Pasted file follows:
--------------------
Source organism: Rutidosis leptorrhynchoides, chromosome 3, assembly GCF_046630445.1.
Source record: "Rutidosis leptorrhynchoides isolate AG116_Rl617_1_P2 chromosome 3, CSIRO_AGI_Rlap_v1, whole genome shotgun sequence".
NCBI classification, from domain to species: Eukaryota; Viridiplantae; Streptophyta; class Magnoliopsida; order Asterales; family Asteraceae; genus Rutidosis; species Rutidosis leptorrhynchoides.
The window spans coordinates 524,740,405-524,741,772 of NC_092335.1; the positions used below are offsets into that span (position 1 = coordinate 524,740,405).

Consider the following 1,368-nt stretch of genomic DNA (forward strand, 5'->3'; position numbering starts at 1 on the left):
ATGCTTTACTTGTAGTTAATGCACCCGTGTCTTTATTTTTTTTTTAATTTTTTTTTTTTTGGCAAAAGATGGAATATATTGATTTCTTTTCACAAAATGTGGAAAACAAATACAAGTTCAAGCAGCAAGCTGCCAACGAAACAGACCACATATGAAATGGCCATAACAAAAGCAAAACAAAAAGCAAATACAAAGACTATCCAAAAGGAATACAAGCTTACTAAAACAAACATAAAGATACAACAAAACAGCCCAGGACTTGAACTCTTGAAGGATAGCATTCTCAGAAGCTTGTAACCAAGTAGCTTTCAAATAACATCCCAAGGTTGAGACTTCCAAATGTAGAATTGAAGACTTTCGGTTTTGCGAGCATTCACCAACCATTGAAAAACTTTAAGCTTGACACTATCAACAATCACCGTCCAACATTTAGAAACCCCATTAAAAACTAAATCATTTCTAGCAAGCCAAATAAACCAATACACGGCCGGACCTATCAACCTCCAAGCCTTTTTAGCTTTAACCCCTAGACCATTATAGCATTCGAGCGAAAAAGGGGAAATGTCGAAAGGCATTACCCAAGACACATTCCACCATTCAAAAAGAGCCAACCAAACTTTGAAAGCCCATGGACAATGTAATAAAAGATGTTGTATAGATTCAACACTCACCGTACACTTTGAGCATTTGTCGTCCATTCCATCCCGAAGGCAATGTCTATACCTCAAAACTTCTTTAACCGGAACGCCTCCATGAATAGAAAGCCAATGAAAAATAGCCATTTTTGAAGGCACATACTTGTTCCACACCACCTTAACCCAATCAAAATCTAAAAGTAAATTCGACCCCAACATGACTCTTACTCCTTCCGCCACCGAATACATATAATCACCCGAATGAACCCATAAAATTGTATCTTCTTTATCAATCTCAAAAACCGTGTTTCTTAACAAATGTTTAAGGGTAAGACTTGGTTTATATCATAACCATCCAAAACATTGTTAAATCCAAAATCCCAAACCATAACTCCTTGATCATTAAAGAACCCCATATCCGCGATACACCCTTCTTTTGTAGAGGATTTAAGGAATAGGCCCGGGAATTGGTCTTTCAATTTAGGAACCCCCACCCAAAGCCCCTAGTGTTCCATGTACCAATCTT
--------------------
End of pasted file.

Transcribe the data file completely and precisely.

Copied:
Source organism: Rutidosis leptorrhynchoides, chromosome 3, assembly GCF_046630445.1.
Source record: "Rutidosis leptorrhynchoides isolate AG116_Rl617_1_P2 chromosome 3, CSIRO_AGI_Rlap_v1, whole genome shotgun sequence".
NCBI classification, from domain to species: Eukaryota; Viridiplantae; Streptophyta; class Magnoliopsida; order Asterales; family Asteraceae; genus Rutidosis; species Rutidosis leptorrhynchoides.
The window spans coordinates 524,740,405-524,741,772 of NC_092335.1; the positions used below are offsets into that span (position 1 = coordinate 524,740,405).

Consider the following 1,368-nt stretch of genomic DNA (forward strand, 5'->3'; position numbering starts at 1 on the left):
ATGCTTTACTTGTAGTTAATGCACCCGTGTCTTTATTTTTTTTTTAATTTTTTTTTTTTTGGCAAAAGATGGAATATATTGATTTCTTTTCACAAAATGTGGAAAACAAATACAAGTTCAAGCAGCAAGCTGCCAACGAAACAGACCACATATGAAATGGCCATAACAAAAGCAAAACAAAAAGCAAATACAAAGACTATCCAAAAGGAATACAAGCTTACTAAAACAAACATAAAGATACAACAAAACAGCCCAGGACTTGAACTCTTGAAGGATAGCATTCTCAGAAGCTTGTAACCAAGTAGCTTTCAAATAACATCCCAAGGTTGAGACTTCCAAATGTAGAATTGAAGACTTTCGGTTTTGCGAGCATTCACCAACCATTGAAAAACTTTAAGCTTGACACTATCAACAATCACCGTCCAACATTTAGAAACCCCATTAAAAACTAAATCATTTCTAGCAAGCCAAATAAACCAATACACGGCCGGACCTATCAACCTCCAAGCCTTTTTAGCTTTAACCCCTAGACCATTATAGCATTCGAGCGAAAAAGGGGAAATGTCGAAAGGCATTACCCAAGACACATTCCACCATTCAAAAAGAGCCAACCAAACTTTGAAAGCCCATGGACAATGTAATAAAAGATGTTGTATAGATTCAACACTCACCGTACACTTTGAGCATTTGTCGTCCATTCCATCCCGAAGGCAATGTCTATACCTCAAAACTTCTTTAACCGGAACGCCTCCATGAATAGAAAGCCAATGAAAAATAGCCATTTTTGAAGGCACATACTTGTTCCACACCACCTTAACCCAATCAAAATCTAAAAGTAAATTCGACCCCAACATGACTCTTACTCCTTCCGCCACCGAATACATATAATCACCCGAATGAACCCATAAAATTGTATCTTCTTTATCAATCTCAAAAACCGTGTTTCTTAACAAATGTTTAAGGGTAAGACTTGGTTTATATCATAACCATCCAAAACATTGTTAAATCCAAAATCCCAAACCATAACTCCTTGATCATTAAAGAACCCCATATCCGCGATACACCCTTCTTTTGTAGAGGATTTAAGGAATAGGCCCGGGAATTGGTCTTTCAATTTAGGAACCCCCACCCAAAGCCCCTAGTGTTCCATGTACCAATCTT